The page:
- Since the incident occurred, China has shown utmost goodwill and great restraint and sought to communicate with India through diplomatic channels to resolve the incident. But no country should ever underestimate the resolve of the Chinese government and people to defend China’s territorial sovereignty. China will take all necessary measures to safeguard its legitimate and lawful rights and interests. The incident took place on the Chinese side of the delimited boundary. India should immediately and unconditionally withdraw its trespassing border troops back to the Indian side of the boundary. This is a prerequisite and basis for resolving the incident.
- China and India are the world’s largest developing countries. The Chinese government always values the growth of good-neighborly and friendly relations with India and is committed to maintaining peace and tranquility in the border area between the two countries. The Chinese side urges the Indian government to keep in mind the larger interest of bilateral relations and the well-being of the two peoples, abide by the 1890 Convention and the delimited China-India boundary established therein, respect China’s territorial sovereignty, observe the Five Principles of Peaceful Coexistence and other basic principles of international law and basic norms governing international relations, immediately withdraw its trespassing border troops back to the Indian side of the boundary and conduct a thorough investigation into the illegal trespass so as to swiftly and appropriately resolve the incident and restore peace and tranquility to the border area between the two countries. This would serve the fundamental interests of both countries and go along with the shared expectations of countries in the region and the wider international community.
- Sketch Map of the Site of the Indian Troops’Trespass
- On-the-Scene Photo I Showing the Indian Troops’Trespass
- On-the-Scene Photo II Showing the Indian Troops’Trespass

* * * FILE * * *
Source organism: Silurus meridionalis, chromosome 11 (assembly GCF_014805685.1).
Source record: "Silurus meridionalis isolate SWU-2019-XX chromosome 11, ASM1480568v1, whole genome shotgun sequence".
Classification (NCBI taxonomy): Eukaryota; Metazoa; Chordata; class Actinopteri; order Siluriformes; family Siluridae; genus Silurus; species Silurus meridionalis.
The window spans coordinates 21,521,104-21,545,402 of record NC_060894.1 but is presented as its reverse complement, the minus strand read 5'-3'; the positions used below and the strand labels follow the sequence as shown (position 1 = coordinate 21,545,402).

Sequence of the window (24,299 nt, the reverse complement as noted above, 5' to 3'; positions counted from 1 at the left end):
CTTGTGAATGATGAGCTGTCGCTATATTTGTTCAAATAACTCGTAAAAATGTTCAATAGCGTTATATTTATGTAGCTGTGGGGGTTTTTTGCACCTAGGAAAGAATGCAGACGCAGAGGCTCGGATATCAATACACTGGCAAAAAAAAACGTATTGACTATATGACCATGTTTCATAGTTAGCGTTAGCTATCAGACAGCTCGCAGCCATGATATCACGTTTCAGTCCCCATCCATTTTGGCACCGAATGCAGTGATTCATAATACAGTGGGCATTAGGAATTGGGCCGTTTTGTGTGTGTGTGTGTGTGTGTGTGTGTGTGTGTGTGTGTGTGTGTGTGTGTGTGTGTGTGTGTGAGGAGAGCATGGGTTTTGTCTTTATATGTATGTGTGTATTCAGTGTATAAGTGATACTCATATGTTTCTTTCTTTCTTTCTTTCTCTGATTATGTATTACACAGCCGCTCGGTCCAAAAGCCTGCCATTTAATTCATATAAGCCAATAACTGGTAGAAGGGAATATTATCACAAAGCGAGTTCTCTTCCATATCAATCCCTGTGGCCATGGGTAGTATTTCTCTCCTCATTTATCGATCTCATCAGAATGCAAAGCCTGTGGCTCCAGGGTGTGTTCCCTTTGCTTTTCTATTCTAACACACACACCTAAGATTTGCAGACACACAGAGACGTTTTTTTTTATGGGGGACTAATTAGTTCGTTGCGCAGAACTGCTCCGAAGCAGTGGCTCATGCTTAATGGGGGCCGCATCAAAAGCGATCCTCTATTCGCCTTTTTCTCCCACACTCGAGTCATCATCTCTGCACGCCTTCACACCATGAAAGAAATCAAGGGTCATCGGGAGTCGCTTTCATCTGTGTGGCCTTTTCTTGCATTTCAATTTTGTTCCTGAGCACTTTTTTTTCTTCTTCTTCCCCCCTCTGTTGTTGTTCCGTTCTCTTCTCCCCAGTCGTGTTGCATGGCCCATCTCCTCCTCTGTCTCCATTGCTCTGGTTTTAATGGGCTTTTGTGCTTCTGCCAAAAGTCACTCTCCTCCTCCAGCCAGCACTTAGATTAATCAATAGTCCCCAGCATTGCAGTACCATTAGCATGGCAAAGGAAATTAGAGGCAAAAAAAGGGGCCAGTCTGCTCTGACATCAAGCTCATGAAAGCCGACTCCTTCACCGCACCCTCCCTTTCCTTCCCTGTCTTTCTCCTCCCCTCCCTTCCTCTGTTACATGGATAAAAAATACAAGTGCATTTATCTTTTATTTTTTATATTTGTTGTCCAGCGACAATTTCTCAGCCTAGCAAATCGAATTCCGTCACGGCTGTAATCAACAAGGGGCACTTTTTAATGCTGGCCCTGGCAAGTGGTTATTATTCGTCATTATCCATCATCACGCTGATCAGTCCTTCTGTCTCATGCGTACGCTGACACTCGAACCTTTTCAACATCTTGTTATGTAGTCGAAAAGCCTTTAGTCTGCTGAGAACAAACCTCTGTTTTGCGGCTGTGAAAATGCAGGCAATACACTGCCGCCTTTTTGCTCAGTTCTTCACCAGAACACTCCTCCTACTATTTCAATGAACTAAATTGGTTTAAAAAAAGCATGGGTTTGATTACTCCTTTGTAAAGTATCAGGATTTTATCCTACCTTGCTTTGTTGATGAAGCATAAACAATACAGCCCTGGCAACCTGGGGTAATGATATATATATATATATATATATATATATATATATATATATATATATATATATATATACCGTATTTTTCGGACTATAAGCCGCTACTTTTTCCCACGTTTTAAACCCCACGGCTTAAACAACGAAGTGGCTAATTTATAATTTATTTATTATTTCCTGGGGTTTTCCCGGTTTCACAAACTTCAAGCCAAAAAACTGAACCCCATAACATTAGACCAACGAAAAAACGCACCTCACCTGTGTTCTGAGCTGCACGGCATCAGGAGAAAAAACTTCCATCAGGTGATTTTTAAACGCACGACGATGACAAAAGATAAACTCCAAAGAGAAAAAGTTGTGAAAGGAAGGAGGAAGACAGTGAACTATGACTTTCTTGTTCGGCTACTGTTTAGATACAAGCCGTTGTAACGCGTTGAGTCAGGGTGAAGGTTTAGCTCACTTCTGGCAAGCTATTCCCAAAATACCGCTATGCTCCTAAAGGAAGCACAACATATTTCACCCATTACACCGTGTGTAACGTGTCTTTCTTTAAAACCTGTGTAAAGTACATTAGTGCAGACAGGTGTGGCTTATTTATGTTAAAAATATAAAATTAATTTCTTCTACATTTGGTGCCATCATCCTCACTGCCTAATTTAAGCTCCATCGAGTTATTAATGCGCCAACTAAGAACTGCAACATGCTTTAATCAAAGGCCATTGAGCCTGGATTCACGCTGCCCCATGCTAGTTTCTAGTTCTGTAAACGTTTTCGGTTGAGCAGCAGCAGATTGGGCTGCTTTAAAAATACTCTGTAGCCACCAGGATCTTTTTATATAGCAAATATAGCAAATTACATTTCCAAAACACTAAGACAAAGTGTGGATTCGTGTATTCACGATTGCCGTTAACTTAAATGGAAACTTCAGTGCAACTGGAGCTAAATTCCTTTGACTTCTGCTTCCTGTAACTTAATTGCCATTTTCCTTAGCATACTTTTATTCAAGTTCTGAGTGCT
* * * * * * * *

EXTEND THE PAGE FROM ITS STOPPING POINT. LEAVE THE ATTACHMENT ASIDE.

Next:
CONVENTION BETWEEN GREAT BRITAIN AND CHINA
RELATING TO SIKKIM AND TIBET
WHEREAS Her Majesty the Queen of the United Kingdom of Great Britain and Ireland, Empress of India, and His Majesty the Emperor of China, are sincerely desirous to maintain and perpetuate the relations of friendship and good understanding which now exist between their respective Empires; and whereas recent occurrences have tended towards a disturbance of the said relations, and it is desirable to clearly define and permanently settle certain matters connected with the boundary between Sikkim and Tibet, Her Britannic Majesty and His Majesty the Emperor of China have resolved to conclude a Convention on this subject, and have, for this purpose, named Plenipotentiaries, that is to say:
Her Majesty the Queen of Great Britain and Ireland, his Excellency the Most Honourable Henry Charles Keith Petty Fitzmaurice, G.M.S.I.,
G.C.M.G., G.M.I.E., Marquess of Lansdowne, Viceroy and
Governor-General of India;
And His Majesty the Emperor of China, his Excellency Shêng Tai, Imperial Associate Resident in Tibet, Military Deputy
Who, having met and communicated to each other their full powers, and finding these to be in proper form, have agreed upon the following
Convention in eight Articles:—
The boundary of Sikkim and Tibet shall be the crest of the mountain range separating the waters flowing into the Sikkim Teesta and its affluents from the waters flowing into the Tibetan Mochu and northwards into other Rivers of Tibet. The line commences at Mount Gipmochi on the Bhutan frontier, and follows the above-mentioned water-parting to the point where it meets Nipal territory.